I look forward to continued messages on this excellent blog!
    Thanks for allowing me the opportunity to share my ideas.
    Sean

  14. Wiz Withers says:

    Steve,

    In my first career I was a Navy helicopter pilot. I had always wanted to fly, and when I was accepted for Navy flight training I made it one of my goals to be the best “stick” (pilot) I could possibly be.

    Once I finished training, though, I thought I had “arrived”. I thought I was top dog, I was the best. I was very cavalier about my flying, and very cocky, without good reason. Then I found myself standing at the end of a long green table – at the other end were six senior Naval officers, including one admiral, and they were NOT happy. I had done something stupid, and they were deciding whether or not I would ever fly again. It was my wake up call!

    They gave me a second chance – the Admiral said, “Lieutenant, if you were a cat, you would have just burned 8 lives. So make the last one count!” I completely turned my career around: I flew any and every mission I could. I studied all the manuals until I almost had them memorized. I worked along side the maintenance crews, learning every line, switch and system until I thoroughly understood the aircraft. And in three years I was ranked by my commander as the #1 pilot in the squadron.

    That was all nice – but 5 years later I found myself responding to a distress call in the middle of the Pacific Ocean – the captain of a merchant freighter had been seriously injured and needed medical attention. I flew our ship’s doctor over to the merchant ship, but there was nowhere I could land. I had to maneuver the helicopter between two deck cranes and lower the doctor with a hoist. We were in the open ocean: the ship was constantly moving – rocking back and forth, pitching up and down, and the wind was blowing about 30mph – and I had to follow every movement of the ship precisely or my rotor blades would hit one of the cranes and I would crash. I estimate I only had 10 feet of clearance at most. It was 40 minutes of some of the most intense flying I had ever done.

    I now know that had I not applied myself during those previous 5 years, I never would have had the skills to deliver the doctor in those conditions and the merchant captain might have died. And today I have the satisfaction of knowing that – because I stopped deluding myself and did what it took to become a truly professional pilot – I helped save a life.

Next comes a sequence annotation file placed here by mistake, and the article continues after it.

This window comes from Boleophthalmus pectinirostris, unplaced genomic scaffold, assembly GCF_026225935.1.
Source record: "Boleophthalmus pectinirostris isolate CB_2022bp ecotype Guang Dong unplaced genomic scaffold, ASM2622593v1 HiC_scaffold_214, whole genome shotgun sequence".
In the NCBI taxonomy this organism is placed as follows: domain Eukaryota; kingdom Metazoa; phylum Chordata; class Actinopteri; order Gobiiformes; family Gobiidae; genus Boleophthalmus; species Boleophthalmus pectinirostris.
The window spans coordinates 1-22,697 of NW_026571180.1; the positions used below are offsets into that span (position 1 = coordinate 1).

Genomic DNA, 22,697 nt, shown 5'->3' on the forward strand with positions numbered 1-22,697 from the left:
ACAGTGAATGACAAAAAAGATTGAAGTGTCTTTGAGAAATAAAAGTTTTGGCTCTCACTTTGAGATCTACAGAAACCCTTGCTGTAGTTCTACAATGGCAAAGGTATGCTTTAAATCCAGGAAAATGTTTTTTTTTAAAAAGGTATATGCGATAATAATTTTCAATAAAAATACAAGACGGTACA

I still am a “master of delusion” in other areas of my life – and I’m working on some of them. Thanks, Steve, for the reminder about delusional thinking!

    Wiz…

  15. As a person who has been involved in personal growth for over 20 years I can certainly relate to this. For the past 4 1/2 years as a LifeSuccess Consultant I have been focused on sharing this information with thousands of other people and I have found that everyone regardless of their level of success has experienced this.

    More importantly, many recognize it, want change and don’t take action. As you said, if you want to have a band and don’t put in the effort and take the time to practice it isn’t going to happen. Many have watched The Secret and look at it and say “if I just believe it is going to happen, it will”. Well, that’s half the truth, the other part is that you have to take the action steps to make it happen.

    For me personally, like many others have put on a few (okay a lot) of weight over the years and like many others I too said “I can lose it whenever I want” and from time to time went on a diet. Recently, I attracted many nutritionists into my life and I realized that I need to take action, massive action. So, I decided that dieting is not really the answer, it was my lifestyle, my eating habits that needed to change. So I hired one of the nutritionist (just like a coach) and she showed me how to make changes I needed to not only lose weight without being on a “diet” but also how I can be healthier.

    There are many things you can do to make your life happy, healthier and more productive but it has to start with being honest with the person that means the most … YOU!

  16. Will Cooley says:

    Wow Steve I listened to your blog and I can’t believe that I fell into severe delusion.
    I’m a drummer and my vision is to be one of the top ten best drummer in the world and guess what? I hate to says this but I’m not practising every single day. Your blog was a huge wake up call to me. I will now start pratising everyday and put in the hours to achieve that goal. I can’t believe I just did that.
    Thanks for the wake up call,
    Will